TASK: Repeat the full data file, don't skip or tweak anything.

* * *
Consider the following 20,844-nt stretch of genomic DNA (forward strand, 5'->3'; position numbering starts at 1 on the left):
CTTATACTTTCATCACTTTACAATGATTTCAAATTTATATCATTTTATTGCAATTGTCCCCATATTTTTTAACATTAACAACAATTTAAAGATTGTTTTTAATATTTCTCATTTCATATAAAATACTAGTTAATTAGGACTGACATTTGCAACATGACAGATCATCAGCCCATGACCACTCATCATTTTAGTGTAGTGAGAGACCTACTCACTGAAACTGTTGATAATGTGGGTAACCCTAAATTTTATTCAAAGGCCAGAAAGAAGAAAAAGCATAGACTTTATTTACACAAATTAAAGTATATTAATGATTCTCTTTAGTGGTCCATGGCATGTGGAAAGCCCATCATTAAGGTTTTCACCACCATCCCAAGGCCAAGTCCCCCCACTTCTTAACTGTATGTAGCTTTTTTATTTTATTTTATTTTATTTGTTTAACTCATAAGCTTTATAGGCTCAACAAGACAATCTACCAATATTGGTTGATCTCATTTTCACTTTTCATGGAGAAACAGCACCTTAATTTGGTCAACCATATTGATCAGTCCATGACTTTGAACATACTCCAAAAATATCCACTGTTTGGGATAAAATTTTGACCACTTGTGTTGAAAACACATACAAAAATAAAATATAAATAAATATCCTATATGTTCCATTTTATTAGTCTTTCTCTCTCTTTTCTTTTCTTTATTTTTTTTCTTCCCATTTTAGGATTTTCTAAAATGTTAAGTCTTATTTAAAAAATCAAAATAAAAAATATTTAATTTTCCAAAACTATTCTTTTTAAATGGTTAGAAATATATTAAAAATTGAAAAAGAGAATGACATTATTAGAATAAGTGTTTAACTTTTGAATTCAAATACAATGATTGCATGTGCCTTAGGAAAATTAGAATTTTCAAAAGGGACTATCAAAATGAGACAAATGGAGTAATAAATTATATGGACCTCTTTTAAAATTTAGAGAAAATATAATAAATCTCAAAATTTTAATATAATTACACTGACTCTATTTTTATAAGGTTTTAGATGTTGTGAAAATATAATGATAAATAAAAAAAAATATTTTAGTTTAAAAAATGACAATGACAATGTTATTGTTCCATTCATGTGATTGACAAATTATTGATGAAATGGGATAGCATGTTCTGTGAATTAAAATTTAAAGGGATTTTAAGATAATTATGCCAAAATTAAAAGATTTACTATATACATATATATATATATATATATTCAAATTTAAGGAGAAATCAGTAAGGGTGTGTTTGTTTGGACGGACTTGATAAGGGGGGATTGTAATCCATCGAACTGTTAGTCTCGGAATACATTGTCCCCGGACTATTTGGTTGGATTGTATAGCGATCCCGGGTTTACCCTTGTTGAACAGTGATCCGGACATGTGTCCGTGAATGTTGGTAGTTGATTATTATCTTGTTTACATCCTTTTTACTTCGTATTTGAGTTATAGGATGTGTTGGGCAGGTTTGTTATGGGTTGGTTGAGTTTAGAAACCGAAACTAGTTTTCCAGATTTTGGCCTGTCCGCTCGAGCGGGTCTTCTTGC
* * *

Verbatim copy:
Consider the following 20,844-nt stretch of genomic DNA (forward strand, 5'->3'; position numbering starts at 1 on the left):
CTTATACTTTCATCACTTTACAATGATTTCAAATTTATATCATTTTATTGCAATTGTCCCCATATTTTTTAACATTAACAACAATTTAAAGATTGTTTTTAATATTTCTCATTTCATATAAAATACTAGTTAATTAGGACTGACATTTGCAACATGACAGATCATCAGCCCATGACCACTCATCATTTTAGTGTAGTGAGAGACCTACTCACTGAAACTGTTGATAATGTGGGTAACCCTAAATTTTATTCAAAGGCCAGAAAGAAGAAAAAGCATAGACTTTATTTACACAAATTAAAGTATATTAATGATTCTCTTTAGTGGTCCATGGCATGTGGAAAGCCCATCATTAAGGTTTTCACCACCATCCCAAGGCCAAGTCCCCCCACTTCTTAACTGTATGTAGCTTTTTTATTTTATTTTATTTTATTTGTTTAACTCATAAGCTTTATAGGCTCAACAAGACAATCTACCAATATTGGTTGATCTCATTTTCACTTTTCATGGAGAAACAGCACCTTAATTTGGTCAACCATATTGATCAGTCCATGACTTTGAACATACTCCAAAAATATCCACTGTTTGGGATAAAATTTTGACCACTTGTGTTGAAAACACATACAAAAATAAAATATAAATAAATATCCTATATGTTCCATTTTATTAGTCTTTCTCTCTCTTTTCTTTTCTTTATTTTTTTTCTTCCCATTTTAGGATTTTCTAAAATGTTAAGTCTTATTTAAAAAATCAAAATAAAAAATATTTAATTTTCCAAAACTATTCTTTTTAAATGGTTAGAAATATATTAAAAATTGAAAAAGAGAATGACATTATTAGAATAAGTGTTTAACTTTTGAATTCAAATACAATGATTGCATGTGCCTTAGGAAAATTAGAATTTTCAAAAGGGACTATCAAAATGAGACAAATGGAGTAATAAATTATATGGACCTCTTTTAAAATTTAGAGAAAATATAATAAATCTCAAAATTTTAATATAATTACACTGACTCTATTTTTATAAGGTTTTAGATGTTGTGAAAATATAATGATAAATAAAAAAAAATATTTTAGTTTAAAAAATGACAATGACAATGTTATTGTTCCATTCATGTGATTGACAAATTATTGATGAAATGGGATAGCATGTTCTGTGAATTAAAATTTAAAGGGATTTTAAGATAATTATGCCAAAATTAAAAGATTTACTATATACATATATATATATATATATATTCAAATTTAAGGAGAAATCAGTAAGGGTGTGTTTGTTTGGACGGACTTGATAAGGGGGGATTGTAATCCATCGAACTGTTAGTCTCGGAATACATTGTCCCCGGACTATTTGGTTGGATTGTATAGCGATCCCGGGTTTACCCTTGTTGAACAGTGATCCGGACATGTGTCCGTGAATGTTGGTAGTTGATTATTATCTTGTTTACATCCTTTTTACTTCGTATTTGAGTTATAGGATGTGTTGGGCAGGTTTGTTATGGGTTGGTTGAGTTTAGAAACCGAAACTAGTTTTCCAGATTTTGGCCTGTCCGCTCGAGCGGGTCTTCTTGC